The Indian Medical Association says 99 private practitioners have succumbed to COVID-19 in the country

Published : July 18, 2020 18:36 IST

Medical staff protest against the inadequate supply of Personal Protection Equipment (PPE) at Howrah Orthopedic Hospital in Howrah, West Bengal, on April 16. Photo: PTI

The Indian Medical Association has said that 1,302 doctors have been infected by COVID-19 in the country in the private sector and at least 99 of them have succumbed to the disease. The case fatality rate, it says, is a “significant” 8 per cent. The IMA has created a National COVID Registry to document infections among health-care workers, but it only documents private practitioners; so the actual number of doctors affected will be higher.

The registry shows that 74 per cent of the fatalities were in the 50-plus years age group while 19 per cent was in the 35 to 50 years age group. The under-35 years group had seven fatalities. Maharashtra had the highest number of fatalities among doctors at 20 per cent. Of the 1,302 infected with the Coronavirus, 586 were private consultants, 566 resident doctors and 150 were house surgeons.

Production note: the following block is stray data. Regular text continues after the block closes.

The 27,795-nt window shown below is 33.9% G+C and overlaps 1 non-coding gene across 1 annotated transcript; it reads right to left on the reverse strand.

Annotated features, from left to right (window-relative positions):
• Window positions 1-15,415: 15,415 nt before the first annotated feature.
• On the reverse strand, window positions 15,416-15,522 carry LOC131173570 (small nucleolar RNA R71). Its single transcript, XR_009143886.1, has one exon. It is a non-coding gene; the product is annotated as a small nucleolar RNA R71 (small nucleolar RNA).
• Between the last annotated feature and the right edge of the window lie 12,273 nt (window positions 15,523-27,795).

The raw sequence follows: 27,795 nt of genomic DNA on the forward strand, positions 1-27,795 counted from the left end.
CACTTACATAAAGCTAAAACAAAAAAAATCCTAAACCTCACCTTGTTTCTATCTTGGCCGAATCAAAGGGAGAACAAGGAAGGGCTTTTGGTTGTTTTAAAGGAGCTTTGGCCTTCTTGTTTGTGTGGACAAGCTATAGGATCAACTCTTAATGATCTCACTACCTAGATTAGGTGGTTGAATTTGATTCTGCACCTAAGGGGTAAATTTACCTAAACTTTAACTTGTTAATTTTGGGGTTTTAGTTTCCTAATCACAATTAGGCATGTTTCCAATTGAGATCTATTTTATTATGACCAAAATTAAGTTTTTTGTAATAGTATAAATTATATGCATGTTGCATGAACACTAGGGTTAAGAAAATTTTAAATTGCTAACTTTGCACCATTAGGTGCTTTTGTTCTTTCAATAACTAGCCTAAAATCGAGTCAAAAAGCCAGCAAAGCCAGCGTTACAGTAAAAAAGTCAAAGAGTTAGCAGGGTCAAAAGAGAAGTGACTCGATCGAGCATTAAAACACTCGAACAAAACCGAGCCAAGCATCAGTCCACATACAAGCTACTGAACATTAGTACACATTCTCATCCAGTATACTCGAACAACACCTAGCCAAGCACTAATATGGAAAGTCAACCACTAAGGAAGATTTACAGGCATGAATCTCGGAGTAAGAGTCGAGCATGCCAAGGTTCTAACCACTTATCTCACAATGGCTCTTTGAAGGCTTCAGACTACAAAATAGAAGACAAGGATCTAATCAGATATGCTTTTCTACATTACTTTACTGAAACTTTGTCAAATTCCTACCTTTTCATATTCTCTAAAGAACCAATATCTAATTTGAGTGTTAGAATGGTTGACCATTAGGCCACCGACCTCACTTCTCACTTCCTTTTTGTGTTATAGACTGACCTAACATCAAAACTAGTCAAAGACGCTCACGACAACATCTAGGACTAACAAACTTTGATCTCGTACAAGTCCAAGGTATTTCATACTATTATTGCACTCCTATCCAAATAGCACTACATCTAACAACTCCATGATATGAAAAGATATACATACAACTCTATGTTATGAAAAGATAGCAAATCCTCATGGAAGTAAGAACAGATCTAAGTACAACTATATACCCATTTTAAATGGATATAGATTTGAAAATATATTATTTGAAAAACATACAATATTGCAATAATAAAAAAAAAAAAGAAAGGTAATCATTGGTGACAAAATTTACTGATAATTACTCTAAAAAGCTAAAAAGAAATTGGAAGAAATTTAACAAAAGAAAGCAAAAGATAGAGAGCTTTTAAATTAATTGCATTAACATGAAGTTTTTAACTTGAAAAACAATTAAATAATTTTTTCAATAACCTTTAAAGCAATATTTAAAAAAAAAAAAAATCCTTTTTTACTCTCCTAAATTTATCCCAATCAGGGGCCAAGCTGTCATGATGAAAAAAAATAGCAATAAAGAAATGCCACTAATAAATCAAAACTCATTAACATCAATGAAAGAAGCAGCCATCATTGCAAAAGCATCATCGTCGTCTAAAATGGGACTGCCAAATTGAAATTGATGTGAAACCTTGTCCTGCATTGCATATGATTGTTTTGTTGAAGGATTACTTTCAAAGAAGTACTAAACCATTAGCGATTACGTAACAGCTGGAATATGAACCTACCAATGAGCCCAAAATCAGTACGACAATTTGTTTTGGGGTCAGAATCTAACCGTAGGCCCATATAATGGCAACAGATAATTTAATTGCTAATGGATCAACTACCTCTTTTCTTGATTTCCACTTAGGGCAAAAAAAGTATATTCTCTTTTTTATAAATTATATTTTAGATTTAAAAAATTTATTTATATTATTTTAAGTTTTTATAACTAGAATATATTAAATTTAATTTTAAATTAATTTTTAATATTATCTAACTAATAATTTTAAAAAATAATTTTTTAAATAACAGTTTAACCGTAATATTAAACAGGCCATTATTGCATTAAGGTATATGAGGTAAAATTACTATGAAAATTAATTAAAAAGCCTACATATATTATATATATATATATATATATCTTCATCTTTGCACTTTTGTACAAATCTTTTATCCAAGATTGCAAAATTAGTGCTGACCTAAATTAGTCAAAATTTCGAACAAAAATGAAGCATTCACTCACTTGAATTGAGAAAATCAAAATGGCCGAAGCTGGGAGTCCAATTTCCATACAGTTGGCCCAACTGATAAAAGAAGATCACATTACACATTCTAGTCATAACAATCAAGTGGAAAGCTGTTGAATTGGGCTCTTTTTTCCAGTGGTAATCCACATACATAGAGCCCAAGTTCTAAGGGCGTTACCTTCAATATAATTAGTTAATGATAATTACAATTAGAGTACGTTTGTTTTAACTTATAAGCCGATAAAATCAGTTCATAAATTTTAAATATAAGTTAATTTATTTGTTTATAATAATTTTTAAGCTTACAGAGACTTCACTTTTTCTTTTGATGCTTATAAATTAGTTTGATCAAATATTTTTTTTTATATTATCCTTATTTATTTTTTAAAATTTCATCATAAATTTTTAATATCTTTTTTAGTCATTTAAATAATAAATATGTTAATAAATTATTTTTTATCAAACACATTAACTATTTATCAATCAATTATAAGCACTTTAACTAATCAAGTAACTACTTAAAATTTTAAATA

This has brought up the issue of personal protection equipment (PPEs) again. The availability and distribution of PPEs need to be streamlined and the pricing rationalised. A private medical practioner told Frontline that only the material used for PPEs was standardised and checked, but the whole kit was not. Responding to the poor supply of PPEs, Maharashtra Health Minister Rajesh Tope said he has written to the Department of Consumer Affairs requesting it to put masks and sanitisers on the list of essential items once again.

The high number of infections within the profession does not highlight just the vulnerability of doctors but also brings to light the fact that many hospitals were coerced into becoming COVID centres without ensuring that they had the adequate resources. The doctors in these private hospitals are not eligible for the insurance cover that the Centre offers for those in the government’s employ.

The Brihanmumbai Municipal Corporation has also released some statistics of public and private hospitals, and says that more than 1,000 health-care workers have been affected in Mumbai. KEM and Sion hospitals, both government hospitals in the city, are working under tremendous pressure. They are overburdened and under-staffed, with the result that more than 300 staff in both hospitals have been infected. Nine doctors in the city have succumbed to COVID-19.